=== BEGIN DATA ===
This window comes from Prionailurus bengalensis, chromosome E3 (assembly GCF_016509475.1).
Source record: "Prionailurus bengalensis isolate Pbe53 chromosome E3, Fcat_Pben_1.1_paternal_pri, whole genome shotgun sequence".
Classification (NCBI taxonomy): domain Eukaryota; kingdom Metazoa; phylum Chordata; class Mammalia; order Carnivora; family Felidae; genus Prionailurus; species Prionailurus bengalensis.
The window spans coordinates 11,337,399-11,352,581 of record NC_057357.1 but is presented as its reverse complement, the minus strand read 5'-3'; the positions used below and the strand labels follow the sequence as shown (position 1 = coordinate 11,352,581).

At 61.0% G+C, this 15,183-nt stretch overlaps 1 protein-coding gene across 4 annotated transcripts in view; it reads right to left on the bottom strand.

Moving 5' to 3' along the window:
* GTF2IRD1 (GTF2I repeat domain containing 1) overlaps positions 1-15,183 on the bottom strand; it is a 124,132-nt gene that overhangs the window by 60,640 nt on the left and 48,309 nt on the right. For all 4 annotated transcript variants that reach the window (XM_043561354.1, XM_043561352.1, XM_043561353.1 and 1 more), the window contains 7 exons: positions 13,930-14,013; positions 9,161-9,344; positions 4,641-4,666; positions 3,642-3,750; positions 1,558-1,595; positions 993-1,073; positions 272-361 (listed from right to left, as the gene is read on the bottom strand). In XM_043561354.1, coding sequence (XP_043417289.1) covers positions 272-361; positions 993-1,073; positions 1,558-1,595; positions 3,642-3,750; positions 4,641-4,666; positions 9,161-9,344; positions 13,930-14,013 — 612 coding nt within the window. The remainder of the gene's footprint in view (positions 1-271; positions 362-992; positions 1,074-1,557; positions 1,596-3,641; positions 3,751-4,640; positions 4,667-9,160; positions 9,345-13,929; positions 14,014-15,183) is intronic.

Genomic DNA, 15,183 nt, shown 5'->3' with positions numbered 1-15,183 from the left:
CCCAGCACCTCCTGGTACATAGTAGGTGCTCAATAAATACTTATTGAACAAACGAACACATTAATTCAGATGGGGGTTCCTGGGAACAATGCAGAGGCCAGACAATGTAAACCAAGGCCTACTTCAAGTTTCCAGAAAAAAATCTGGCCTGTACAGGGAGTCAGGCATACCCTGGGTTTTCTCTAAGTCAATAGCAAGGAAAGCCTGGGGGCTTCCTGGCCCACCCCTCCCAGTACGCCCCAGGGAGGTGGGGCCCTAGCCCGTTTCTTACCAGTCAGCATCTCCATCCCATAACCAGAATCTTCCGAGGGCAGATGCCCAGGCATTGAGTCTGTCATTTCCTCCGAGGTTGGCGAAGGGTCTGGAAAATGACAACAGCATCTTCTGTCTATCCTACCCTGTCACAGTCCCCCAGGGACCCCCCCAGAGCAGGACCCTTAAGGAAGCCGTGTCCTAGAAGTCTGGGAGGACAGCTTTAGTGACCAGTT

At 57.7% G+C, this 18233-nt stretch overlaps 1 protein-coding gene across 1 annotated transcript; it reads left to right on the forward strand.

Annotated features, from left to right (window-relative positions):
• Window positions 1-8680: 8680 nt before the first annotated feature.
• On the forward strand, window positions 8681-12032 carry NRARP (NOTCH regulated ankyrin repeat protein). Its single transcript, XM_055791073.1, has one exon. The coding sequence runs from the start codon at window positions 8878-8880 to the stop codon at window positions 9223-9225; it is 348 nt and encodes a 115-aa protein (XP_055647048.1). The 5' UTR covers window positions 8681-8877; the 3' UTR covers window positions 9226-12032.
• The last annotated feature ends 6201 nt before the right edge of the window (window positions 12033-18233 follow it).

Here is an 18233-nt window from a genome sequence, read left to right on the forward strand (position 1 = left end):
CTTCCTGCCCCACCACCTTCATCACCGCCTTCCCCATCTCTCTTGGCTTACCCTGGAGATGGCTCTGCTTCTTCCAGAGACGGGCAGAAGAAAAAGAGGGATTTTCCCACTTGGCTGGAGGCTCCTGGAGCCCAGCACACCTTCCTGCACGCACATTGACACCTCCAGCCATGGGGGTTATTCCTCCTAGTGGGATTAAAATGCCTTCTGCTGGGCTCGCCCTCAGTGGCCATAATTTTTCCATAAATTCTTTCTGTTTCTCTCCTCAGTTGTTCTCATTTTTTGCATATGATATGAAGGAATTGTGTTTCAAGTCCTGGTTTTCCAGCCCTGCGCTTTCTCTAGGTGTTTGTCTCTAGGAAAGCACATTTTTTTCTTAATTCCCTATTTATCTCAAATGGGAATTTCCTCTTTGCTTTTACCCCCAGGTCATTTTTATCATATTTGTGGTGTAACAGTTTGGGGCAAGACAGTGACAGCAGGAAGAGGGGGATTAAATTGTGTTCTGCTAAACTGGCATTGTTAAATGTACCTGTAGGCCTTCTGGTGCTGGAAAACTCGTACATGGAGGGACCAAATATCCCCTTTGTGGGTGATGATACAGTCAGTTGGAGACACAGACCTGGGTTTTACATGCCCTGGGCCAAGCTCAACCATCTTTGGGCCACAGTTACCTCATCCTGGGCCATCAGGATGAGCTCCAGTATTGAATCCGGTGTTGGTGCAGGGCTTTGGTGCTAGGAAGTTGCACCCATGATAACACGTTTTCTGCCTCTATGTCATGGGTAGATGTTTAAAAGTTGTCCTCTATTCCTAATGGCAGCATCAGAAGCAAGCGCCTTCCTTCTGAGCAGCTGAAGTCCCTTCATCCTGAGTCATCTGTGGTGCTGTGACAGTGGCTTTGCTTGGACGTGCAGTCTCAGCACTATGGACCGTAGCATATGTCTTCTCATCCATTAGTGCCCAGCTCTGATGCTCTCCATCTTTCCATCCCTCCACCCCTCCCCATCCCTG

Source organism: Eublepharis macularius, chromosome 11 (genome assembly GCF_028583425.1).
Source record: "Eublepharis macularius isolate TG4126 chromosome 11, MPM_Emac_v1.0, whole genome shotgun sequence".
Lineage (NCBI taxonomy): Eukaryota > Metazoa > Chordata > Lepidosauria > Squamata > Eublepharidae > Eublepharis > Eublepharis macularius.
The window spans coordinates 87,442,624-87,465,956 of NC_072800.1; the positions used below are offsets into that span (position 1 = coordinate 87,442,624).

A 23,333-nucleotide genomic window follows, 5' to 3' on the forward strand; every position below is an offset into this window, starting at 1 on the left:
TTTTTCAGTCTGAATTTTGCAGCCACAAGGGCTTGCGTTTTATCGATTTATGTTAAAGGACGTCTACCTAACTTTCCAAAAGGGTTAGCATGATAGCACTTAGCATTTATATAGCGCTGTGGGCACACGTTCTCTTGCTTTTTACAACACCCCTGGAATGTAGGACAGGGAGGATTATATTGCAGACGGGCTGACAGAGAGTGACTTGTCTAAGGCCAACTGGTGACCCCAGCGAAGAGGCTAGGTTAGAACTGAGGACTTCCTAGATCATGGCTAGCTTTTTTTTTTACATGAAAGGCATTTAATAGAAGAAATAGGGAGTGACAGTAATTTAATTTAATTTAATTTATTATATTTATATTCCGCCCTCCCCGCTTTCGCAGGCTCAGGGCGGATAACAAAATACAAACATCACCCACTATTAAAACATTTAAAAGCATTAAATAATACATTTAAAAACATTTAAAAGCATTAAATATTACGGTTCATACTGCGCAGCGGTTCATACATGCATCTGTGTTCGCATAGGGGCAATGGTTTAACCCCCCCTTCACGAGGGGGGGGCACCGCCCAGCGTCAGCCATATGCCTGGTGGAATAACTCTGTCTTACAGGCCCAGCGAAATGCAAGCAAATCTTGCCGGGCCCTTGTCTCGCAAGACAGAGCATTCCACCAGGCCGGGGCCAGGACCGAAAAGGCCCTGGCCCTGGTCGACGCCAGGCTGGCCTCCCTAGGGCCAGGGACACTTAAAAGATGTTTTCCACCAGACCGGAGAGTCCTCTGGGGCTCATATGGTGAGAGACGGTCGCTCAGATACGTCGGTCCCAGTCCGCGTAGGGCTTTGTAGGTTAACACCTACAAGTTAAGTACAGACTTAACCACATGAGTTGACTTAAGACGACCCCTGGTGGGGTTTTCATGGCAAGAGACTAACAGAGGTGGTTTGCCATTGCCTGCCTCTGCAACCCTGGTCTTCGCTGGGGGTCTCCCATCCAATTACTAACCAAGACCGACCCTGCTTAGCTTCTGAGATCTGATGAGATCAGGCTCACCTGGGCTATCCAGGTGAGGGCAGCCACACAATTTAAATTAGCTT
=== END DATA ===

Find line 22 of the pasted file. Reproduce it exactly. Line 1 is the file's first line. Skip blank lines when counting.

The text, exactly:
TTTTTCAGTCTGAATTTTGCAGCCACAAGGGCTTGCGTTTTATCGATTTATGTTAAAGGACGTCTACCTAACTTTCCAAAAGGGTTAGCATGATAGCACTTAGCATTTATATAGCGCTGTGGGCACACGTTCTCTTGCTTTTTACAACACCCCTGGAATGTAGGACAGGGAGGATTATATTGCAGACGGGCTGACAGAGAGTGACTTGTCTAAGGCCAACTGGTGACCCCAGCGAAGAGGCTAGGTTAGAACTGAGGACTTCCTAGATCATGGCTAGCTTTTTTTTTTACATGAAAGGCATTTAATAGAAGAAATAGGGAGTGACAGTAATTTAATTTAATTTAATTTATTATATTTATATTCCGCCCTCCCCGCTTTCGCAGGCTCAGGGCGGATAACAAAATACAAACATCACCCACTATTAAAACATTTAAAAGCATTAAATAATACATTTAAAAACATTTAAAAGCATTAAATATTACGGTTCATACTGCGCAGCGGTTCATACATGCATCTGTGTTCGCATAGGGGCAATGGTTTAACCCCCCCTTCACGAGGGGGGGGCACCGCCCAGCGTCAGCCATATGCCTGGTGGAATAACTCTGTCTTACAGGCCCAGCGAAATGCAAGCAAATCTTGCCGGGCCCTTGTCTCGCAAGACAGAGCATTCCACCAGGCCGGGGCCAGGACCGAAAAGGCCCTGGCCCTGGTCGACGCCAGGCTGGCCTCCCTAGGGCCAGGGACACTTAAAAGATGTTTTCCACCAGACCGGAGAGTCCTCTGGGGCTCATATGGTGAGAGACGGTCGCTCAGATACGTCGGTCCCAGTCCGCGTAGGGCTTTGTAGGTTAACACCTACAAGTTAAGTACAGACTTAACCACATGAGTTGACTTAAGACGACCCCTGGTGGGGTTTTCATGGCAAGAGACTAACAGAGGTGGTTTGCCATTGCCTGCCTCTGCAACCCTGGTCTTCGCTGGGGGTCTCCCATCCAATTACTAACCAAGACCGACCCTGCTTAGCTTCTGAGATCTGATGAGATCAGGCTCACCTGGGCTATCCAGGTGAGGGCAGCCACACAATTTAAATTAGCTT